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Emanuel "Tony" Maurello, 93, dies
Saturday, January 25, 2014 - from the USTA Communications Department

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Columbus, OH --- Emanuel "Tony" Maurello, 93, known as "Mr. Super Night" in the state of Illinois, died Jan. 25, 2014.

Mr. Maurello was a board member of Animal Welfare League and Valentine Boys and Girls Club. He was a member of the Illinois Harness Horsemen's Association. He was a former board member of Chicago Community Bank.

He is survived by his daughter, Susan (late Edward) Chillmon; grandchildren, Brian Chillmon, Adam Chillmon and Carly (Michael Brophy) Chillmon; great grandchildren, Dominic and Paul; and brother, Raymond (Agnes); He was preceded in death by his wife, Eleanor; and brothers and sisters, Carl, Victor, William, Christine, Dolly, Ida, Pauline, Alvina, Daniel and Richard.

Memorial contributions may be made to Animal Welfare League, 10305 Southwest Highway, Chicago Ridge, IL 60415 or Valentine Boys and Girls Club, 3400 S. Emerald, Chicago, IL 60616.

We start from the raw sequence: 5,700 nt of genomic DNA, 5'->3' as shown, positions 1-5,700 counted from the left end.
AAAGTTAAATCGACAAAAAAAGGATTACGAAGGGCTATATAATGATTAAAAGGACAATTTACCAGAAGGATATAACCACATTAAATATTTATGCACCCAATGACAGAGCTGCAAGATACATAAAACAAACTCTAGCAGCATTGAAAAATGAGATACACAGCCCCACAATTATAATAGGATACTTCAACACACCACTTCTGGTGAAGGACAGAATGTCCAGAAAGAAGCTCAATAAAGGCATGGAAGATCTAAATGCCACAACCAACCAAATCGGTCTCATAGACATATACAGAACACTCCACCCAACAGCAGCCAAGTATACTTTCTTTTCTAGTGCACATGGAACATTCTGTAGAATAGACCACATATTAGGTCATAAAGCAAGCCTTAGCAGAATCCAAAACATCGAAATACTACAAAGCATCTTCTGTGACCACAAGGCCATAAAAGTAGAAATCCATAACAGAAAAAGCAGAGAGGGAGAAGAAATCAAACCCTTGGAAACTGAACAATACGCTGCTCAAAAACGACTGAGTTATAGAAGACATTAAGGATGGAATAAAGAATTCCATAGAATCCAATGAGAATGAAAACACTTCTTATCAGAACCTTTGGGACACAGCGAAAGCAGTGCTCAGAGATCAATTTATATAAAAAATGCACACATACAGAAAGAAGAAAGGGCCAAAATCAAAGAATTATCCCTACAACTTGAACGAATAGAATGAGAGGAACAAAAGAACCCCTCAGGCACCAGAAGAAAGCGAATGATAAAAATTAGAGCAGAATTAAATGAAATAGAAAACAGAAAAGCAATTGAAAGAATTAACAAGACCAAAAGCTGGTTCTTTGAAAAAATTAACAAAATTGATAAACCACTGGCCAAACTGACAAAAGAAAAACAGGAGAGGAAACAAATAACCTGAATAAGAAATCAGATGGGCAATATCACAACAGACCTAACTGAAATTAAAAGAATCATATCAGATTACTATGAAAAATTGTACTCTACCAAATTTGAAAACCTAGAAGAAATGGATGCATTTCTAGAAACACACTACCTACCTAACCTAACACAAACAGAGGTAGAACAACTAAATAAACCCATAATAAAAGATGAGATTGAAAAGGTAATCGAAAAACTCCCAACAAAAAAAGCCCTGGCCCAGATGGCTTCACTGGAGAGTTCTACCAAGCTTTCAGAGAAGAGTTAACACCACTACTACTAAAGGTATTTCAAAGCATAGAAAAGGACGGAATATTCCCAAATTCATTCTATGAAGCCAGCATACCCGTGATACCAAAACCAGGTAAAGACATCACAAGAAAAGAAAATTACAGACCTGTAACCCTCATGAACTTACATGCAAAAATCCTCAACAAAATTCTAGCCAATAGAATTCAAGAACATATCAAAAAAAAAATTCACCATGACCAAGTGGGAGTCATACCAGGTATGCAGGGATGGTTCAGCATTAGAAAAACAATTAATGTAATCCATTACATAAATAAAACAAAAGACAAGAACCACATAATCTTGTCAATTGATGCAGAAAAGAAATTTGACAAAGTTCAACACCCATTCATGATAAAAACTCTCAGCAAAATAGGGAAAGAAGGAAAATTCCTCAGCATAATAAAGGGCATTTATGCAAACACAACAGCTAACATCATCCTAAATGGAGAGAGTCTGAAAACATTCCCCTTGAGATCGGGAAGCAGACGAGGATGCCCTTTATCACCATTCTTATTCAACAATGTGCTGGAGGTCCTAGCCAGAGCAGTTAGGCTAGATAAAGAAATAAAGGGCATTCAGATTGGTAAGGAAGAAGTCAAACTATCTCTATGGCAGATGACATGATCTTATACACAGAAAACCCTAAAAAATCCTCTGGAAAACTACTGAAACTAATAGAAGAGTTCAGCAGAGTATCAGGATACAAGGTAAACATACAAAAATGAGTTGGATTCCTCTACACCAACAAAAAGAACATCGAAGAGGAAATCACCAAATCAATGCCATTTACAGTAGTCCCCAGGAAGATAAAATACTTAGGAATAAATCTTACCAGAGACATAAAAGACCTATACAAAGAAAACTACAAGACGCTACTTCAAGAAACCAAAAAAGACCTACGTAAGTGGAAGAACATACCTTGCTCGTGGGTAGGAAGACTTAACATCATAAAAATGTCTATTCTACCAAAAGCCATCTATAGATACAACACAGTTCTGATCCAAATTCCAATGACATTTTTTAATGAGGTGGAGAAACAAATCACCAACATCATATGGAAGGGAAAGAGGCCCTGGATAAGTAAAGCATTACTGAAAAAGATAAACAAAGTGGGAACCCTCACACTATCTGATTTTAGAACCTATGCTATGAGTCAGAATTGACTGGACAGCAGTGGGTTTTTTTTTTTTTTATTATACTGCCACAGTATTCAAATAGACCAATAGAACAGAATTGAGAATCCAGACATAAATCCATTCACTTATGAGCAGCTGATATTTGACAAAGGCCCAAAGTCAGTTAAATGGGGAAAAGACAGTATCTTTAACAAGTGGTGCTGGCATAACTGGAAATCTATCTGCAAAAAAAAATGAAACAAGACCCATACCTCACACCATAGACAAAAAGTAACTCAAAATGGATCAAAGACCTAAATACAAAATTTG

Visitation will be on Friday (Jan. 31) from 3-9 p.m. at Kosary Funeral Home, 9837 S. Kedzie, Evergreen Park, IL 60805. The funeral will be on Saturday (Feb. 1) at 9 a.m. from chapel to St. John Fisher Church for mass at 10 a.m. Entombment at Holy Sepulchre Cemetery.

"I can't recall when Tony wasn't around praising and encouraging harness racing," said USTA President Phil Langley. "In the early days of Super Night he singlehandedly recruited a thousand or so people from his trucking business contacts by throwing a huge party at Sportsman's Park. You could always recognize Tony because he was the only one wearing a tuxedo -- except for a couple of years when he talked me into doing so. Every year he did whatever he could to make Super Night a success.

"In the 1970s Sportsman's Park had very successful entertainment promotions with such stars as Chuck Berry, Ike and Tina Turner, and Blood, Sweat and Tears. This was all made possible because Tony was in the trucking business and combined two big flatbed trucks into a moveable stage with all sound equipment and other necessary items. The stage would go in front of the grandstand on the track and when the concert was over at 15 minutes to post time be wheeled off. Those concerts attracted up to 20,000 people.

"Tony's signature calling card was the $2 bill. He must have cornered the entire supply because he never stopped giving them to anyone he met for the first time. I looked this morning and I still have one in my wallet he gave me many years ago.

"A true character that I last saw at Balmoral Park not long ago. God bless you my friend."


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